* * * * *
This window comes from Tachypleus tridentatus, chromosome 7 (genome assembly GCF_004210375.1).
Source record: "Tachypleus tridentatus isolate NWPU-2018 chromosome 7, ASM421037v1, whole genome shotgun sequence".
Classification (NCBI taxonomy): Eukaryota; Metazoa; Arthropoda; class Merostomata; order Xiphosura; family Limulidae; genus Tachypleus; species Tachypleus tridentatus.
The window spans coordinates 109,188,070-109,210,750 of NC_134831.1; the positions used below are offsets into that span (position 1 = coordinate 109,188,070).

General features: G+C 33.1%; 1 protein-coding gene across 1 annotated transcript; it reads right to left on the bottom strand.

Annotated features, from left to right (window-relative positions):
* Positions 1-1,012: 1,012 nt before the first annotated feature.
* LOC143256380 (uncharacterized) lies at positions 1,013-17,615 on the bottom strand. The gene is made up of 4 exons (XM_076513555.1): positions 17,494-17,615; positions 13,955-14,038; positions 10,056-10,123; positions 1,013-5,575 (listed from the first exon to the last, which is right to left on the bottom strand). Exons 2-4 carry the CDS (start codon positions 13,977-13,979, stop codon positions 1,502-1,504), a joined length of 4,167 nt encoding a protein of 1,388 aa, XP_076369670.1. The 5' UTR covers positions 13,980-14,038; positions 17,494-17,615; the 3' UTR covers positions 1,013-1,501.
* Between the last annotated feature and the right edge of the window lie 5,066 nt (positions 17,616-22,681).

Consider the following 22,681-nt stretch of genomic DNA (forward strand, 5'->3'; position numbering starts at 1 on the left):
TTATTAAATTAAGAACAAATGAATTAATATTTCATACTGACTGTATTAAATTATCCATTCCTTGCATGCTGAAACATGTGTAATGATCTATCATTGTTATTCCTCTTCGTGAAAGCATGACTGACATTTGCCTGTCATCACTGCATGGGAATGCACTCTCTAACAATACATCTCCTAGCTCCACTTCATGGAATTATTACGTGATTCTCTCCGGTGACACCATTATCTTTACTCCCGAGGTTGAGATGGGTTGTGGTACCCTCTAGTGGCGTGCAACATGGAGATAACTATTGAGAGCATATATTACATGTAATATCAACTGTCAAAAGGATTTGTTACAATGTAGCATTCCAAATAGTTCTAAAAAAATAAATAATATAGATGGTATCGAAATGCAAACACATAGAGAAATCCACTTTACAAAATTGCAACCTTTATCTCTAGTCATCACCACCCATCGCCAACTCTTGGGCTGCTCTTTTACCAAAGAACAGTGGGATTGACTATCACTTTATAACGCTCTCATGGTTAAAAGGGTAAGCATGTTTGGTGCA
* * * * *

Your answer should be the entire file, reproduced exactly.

This window comes from Tachypleus tridentatus, chromosome 7 (genome assembly GCF_004210375.1).
Source record: "Tachypleus tridentatus isolate NWPU-2018 chromosome 7, ASM421037v1, whole genome shotgun sequence".
Classification (NCBI taxonomy): Eukaryota; Metazoa; Arthropoda; class Merostomata; order Xiphosura; family Limulidae; genus Tachypleus; species Tachypleus tridentatus.
The window spans coordinates 109,188,070-109,210,750 of NC_134831.1; the positions used below are offsets into that span (position 1 = coordinate 109,188,070).

General features: G+C 33.1%; 1 protein-coding gene across 1 annotated transcript; it reads right to left on the bottom strand.

Annotated features, from left to right (window-relative positions):
* Positions 1-1,012: 1,012 nt before the first annotated feature.
* LOC143256380 (uncharacterized) lies at positions 1,013-17,615 on the bottom strand. The gene is made up of 4 exons (XM_076513555.1): positions 17,494-17,615; positions 13,955-14,038; positions 10,056-10,123; positions 1,013-5,575 (listed from the first exon to the last, which is right to left on the bottom strand). Exons 2-4 carry the CDS (start codon positions 13,977-13,979, stop codon positions 1,502-1,504), a joined length of 4,167 nt encoding a protein of 1,388 aa, XP_076369670.1. The 5' UTR covers positions 13,980-14,038; positions 17,494-17,615; the 3' UTR covers positions 1,013-1,501.
* Between the last annotated feature and the right edge of the window lie 5,066 nt (positions 17,616-22,681).

Consider the following 22,681-nt stretch of genomic DNA (forward strand, 5'->3'; position numbering starts at 1 on the left):
TTATTAAATTAAGAACAAATGAATTAATATTTCATACTGACTGTATTAAATTATCCATTCCTTGCATGCTGAAACATGTGTAATGATCTATCATTGTTATTCCTCTTCGTGAAAGCATGACTGACATTTGCCTGTCATCACTGCATGGGAATGCACTCTCTAACAATACATCTCCTAGCTCCACTTCATGGAATTATTACGTGATTCTCTCCGGTGACACCATTATCTTTACTCCCGAGGTTGAGATGGGTTGTGGTACCCTCTAGTGGCGTGCAACATGGAGATAACTATTGAGAGCATATATTACATGTAATATCAACTGTCAAAAGGATTTGTTACAATGTAGCATTCCAAATAGTTCTAAAAAAATAAATAATATAGATGGTATCGAAATGCAAACACATAGAGAAATCCACTTTACAAAATTGCAACCTTTATCTCTAGTCATCACCACCCATCGCCAACTCTTGGGCTGCTCTTTTACCAAAGAACAGTGGGATTGACTATCACTTTATAACGCTCTCATGGTTAAAAGGGTAAGCATGTTTGGTGCA